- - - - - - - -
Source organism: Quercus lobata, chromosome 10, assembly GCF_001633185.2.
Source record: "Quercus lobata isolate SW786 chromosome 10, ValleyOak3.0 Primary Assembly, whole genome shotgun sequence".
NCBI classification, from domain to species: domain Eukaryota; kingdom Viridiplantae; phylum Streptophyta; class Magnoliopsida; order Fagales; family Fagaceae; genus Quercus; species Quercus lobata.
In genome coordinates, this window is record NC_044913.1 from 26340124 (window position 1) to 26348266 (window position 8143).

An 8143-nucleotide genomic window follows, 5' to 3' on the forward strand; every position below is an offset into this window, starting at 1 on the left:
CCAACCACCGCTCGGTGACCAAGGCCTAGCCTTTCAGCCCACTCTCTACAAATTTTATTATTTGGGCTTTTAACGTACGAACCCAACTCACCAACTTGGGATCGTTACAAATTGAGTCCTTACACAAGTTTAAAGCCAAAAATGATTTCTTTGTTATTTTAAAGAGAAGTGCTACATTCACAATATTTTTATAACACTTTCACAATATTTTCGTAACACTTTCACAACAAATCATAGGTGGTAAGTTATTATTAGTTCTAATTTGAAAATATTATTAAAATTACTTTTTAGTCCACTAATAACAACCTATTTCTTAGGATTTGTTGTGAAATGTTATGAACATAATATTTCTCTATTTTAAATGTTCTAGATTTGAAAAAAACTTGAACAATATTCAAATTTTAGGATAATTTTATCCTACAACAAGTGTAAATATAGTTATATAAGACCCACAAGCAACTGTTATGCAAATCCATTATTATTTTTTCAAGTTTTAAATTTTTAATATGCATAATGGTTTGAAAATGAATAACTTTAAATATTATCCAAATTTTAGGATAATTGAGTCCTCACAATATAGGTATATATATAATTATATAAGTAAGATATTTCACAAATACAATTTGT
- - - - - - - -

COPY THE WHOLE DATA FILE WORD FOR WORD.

Source organism: Quercus lobata, chromosome 10, assembly GCF_001633185.2.
Source record: "Quercus lobata isolate SW786 chromosome 10, ValleyOak3.0 Primary Assembly, whole genome shotgun sequence".
NCBI classification, from domain to species: domain Eukaryota; kingdom Viridiplantae; phylum Streptophyta; class Magnoliopsida; order Fagales; family Fagaceae; genus Quercus; species Quercus lobata.
In genome coordinates, this window is record NC_044913.1 from 26340124 (window position 1) to 26348266 (window position 8143).

An 8143-nucleotide genomic window follows, 5' to 3' on the forward strand; every position below is an offset into this window, starting at 1 on the left:
CCAACCACCGCTCGGTGACCAAGGCCTAGCCTTTCAGCCCACTCTCTACAAATTTTATTATTTGGGCTTTTAACGTACGAACCCAACTCACCAACTTGGGATCGTTACAAATTGAGTCCTTACACAAGTTTAAAGCCAAAAATGATTTCTTTGTTATTTTAAAGAGAAGTGCTACATTCACAATATTTTTATAACACTTTCACAATATTTTCGTAACACTTTCACAACAAATCATAGGTGGTAAGTTATTATTAGTTCTAATTTGAAAATATTATTAAAATTACTTTTTAGTCCACTAATAACAACCTATTTCTTAGGATTTGTTGTGAAATGTTATGAACATAATATTTCTCTATTTTAAATGTTCTAGATTTGAAAAAAACTTGAACAATATTCAAATTTTAGGATAATTTTATCCTACAACAAGTGTAAATATAGTTATATAAGACCCACAAGCAACTGTTATGCAAATCCATTATTATTTTTTCAAGTTTTAAATTTTTAATATGCATAATGGTTTGAAAATGAATAACTTTAAATATTATCCAAATTTTAGGATAATTGAGTCCTCACAATATAGGTATATATATAATTATATAAGTAAGATATTTCACAAATACAATTTGT